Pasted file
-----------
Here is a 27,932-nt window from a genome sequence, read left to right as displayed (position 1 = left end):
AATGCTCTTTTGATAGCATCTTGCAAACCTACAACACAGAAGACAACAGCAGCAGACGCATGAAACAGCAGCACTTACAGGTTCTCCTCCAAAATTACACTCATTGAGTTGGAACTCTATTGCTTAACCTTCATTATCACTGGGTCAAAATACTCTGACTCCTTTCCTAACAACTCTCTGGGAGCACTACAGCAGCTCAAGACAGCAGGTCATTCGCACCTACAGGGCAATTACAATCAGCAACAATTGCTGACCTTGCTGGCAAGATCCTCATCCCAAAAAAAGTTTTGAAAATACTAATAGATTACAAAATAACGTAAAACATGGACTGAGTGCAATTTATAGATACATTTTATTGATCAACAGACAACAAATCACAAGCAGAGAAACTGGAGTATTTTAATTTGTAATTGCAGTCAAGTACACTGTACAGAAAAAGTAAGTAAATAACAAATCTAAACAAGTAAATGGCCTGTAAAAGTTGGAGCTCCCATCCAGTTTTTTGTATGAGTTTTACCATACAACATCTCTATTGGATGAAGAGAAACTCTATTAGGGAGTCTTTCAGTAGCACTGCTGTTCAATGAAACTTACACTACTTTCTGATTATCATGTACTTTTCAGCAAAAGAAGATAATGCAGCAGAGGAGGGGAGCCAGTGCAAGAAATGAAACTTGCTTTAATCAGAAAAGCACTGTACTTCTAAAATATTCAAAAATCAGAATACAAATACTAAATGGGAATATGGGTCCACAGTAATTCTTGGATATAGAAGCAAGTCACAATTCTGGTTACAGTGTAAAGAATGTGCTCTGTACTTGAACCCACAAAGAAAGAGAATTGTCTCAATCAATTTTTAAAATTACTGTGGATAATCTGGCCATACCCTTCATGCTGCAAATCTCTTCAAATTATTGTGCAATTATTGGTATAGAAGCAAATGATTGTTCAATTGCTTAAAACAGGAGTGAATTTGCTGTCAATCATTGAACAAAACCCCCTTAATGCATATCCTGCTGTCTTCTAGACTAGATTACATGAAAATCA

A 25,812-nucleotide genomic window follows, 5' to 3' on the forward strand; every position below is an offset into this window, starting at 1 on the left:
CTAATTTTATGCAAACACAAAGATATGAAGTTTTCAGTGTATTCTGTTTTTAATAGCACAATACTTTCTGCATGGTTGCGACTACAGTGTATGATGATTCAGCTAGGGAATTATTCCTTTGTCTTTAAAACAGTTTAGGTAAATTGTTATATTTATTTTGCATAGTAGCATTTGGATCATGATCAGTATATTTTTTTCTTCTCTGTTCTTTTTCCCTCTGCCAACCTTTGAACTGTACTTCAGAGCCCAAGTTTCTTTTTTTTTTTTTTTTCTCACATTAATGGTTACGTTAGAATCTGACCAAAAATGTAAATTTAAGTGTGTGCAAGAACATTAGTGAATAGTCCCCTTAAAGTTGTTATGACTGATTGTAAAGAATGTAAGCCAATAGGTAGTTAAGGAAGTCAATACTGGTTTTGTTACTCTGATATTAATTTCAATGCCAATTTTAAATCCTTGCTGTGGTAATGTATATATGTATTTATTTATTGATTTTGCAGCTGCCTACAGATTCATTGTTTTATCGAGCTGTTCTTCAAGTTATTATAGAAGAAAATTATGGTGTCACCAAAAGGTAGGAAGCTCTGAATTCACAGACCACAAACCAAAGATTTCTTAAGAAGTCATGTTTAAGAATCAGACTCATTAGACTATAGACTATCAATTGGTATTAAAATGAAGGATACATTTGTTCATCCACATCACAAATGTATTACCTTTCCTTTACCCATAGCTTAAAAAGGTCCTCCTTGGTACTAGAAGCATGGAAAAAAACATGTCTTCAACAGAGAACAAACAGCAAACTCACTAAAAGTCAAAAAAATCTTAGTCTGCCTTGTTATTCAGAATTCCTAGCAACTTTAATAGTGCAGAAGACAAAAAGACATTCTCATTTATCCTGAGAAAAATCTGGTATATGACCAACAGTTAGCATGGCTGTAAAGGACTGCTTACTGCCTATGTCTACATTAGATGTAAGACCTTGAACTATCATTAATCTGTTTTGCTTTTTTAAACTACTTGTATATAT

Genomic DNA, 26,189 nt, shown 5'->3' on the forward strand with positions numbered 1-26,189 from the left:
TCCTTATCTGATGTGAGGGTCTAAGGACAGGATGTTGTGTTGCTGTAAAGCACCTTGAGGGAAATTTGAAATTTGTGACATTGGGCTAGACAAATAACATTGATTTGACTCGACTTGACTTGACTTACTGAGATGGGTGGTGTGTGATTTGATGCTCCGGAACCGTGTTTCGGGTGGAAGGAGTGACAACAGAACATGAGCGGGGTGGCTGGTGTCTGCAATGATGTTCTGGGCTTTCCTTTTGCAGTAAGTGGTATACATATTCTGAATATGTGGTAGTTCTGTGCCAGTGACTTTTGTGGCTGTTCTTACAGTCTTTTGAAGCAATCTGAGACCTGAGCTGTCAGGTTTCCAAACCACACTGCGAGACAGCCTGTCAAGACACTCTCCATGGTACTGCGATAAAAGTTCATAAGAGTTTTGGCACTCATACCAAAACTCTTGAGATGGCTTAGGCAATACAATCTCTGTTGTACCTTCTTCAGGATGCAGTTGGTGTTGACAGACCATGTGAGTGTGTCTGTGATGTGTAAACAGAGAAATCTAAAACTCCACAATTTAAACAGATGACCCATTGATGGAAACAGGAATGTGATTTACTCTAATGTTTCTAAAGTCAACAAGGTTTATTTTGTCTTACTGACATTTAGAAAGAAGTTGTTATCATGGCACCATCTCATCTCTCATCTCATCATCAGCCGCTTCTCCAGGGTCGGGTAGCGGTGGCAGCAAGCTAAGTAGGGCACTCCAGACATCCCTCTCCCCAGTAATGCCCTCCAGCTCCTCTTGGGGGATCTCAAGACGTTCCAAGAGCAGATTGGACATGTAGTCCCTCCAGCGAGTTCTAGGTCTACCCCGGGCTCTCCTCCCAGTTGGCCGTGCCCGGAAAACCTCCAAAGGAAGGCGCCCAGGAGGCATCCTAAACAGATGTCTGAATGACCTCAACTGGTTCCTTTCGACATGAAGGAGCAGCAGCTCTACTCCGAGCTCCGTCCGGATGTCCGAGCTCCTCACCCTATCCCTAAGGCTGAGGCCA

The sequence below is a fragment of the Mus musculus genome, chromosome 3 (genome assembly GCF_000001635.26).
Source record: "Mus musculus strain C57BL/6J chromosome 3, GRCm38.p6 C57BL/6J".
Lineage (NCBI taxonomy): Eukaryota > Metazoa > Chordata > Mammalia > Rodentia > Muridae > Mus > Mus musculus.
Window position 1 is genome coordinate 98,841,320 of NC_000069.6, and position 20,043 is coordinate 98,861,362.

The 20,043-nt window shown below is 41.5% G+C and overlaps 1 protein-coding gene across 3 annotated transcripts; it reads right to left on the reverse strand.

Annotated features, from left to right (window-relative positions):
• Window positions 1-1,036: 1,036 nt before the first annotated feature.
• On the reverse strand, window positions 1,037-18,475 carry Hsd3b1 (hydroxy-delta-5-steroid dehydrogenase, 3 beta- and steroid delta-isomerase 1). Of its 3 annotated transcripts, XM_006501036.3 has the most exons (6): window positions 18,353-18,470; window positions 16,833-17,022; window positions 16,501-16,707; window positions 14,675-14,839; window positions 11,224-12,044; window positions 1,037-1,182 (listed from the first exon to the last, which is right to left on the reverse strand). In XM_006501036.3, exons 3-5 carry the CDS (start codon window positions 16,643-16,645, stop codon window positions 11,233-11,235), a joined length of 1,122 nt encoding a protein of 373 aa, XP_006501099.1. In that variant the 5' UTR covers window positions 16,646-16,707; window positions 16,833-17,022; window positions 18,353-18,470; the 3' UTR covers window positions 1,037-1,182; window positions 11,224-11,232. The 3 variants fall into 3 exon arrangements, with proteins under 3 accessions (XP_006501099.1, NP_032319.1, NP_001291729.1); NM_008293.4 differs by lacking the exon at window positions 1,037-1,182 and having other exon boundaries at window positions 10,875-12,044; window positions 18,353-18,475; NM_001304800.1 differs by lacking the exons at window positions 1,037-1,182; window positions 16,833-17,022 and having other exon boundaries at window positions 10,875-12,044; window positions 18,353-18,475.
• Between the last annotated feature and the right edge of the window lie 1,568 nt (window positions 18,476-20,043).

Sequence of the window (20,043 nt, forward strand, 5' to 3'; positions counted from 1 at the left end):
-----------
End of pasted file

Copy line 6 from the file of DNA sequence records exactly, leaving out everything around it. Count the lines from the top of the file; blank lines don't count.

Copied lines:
TCCTTATCTGATGTGAGGGTCTAAGGACAGGATGTTGTGTTGCTGTAAAGCACCTTGAGGGAAATTTGAAATTTGTGACATTGGGCTAGACAAATAACATTGATTTGACTCGACTTGACTTGACTTACTGAGATGGGTGGTGTGTGATTTGATGCTCCGGAACCGTGTTTCGGGTGGAAGGAGTGACAACAGAACATGAGCGGGGTGGCTGGTGTCTGCAATGATGTTCTGGGCTTTCCTTTTGCAGTAAGTGGTATACATATTCTGAATATGTGGTAGTTCTGTGCCAGTGACTTTTGTGGCTGTTCTTACAGTCTTTTGAAGCAATCTGAGACCTGAGCTGTCAGGTTTCCAAACCACACTGCGAGACAGCCTGTCAAGACACTCTCCATGGTACTGCGATAAAAGTTCATAAGAGTTTTGGCACTCATACCAAAACTCTTGAGATGGCTTAGGCAATACAATCTCTGTTGTACCTTCTTCAGGATGCAGTTGGTGTTGACAGACCATGTGAGTGTGTCTGTGATGTGTAAACAGAGAAATCTAAAACTCCACAATTTAAACAGATGACCCATTGATGGAAACAGGAATGTGATTTACTCTAATGTTTCTAAAGTCAACAAGGTTTATTTTGTCTTACTGACATTTAGAAAGAAGTTGTTATCATGGCACCATCTCATCTCTCATCTCATCATCAGCCGCTTCTCCAGGGTCGGGTAGCGGTGGCAGCAAGCTAAGTAGGGCACTCCAGACATCCCTCTCCCCAGTAATGCCCTCCAGCTCCTCTTGGGGGATCTCAAGACGTTCCAAGAGCAGATTGGACATGTAGTCCCTCCAGCGAGTTCTAGGTCTACCCCGGGCTCTCCTCCCAGTTGGCCGTGCCCGGAAAACCTCCAAAGGAAGGCGCCCAGGAGGCATCCTAAACAGATGTCTGAATGACCTCAACTGGTTCCTTTCGACATGAAGGAGCAGCAGCTCTACTCCGAGCTCCGTCCGGATGTCCGAGCTCCTCACCCTATCCCTAAGGCTGAGGCCA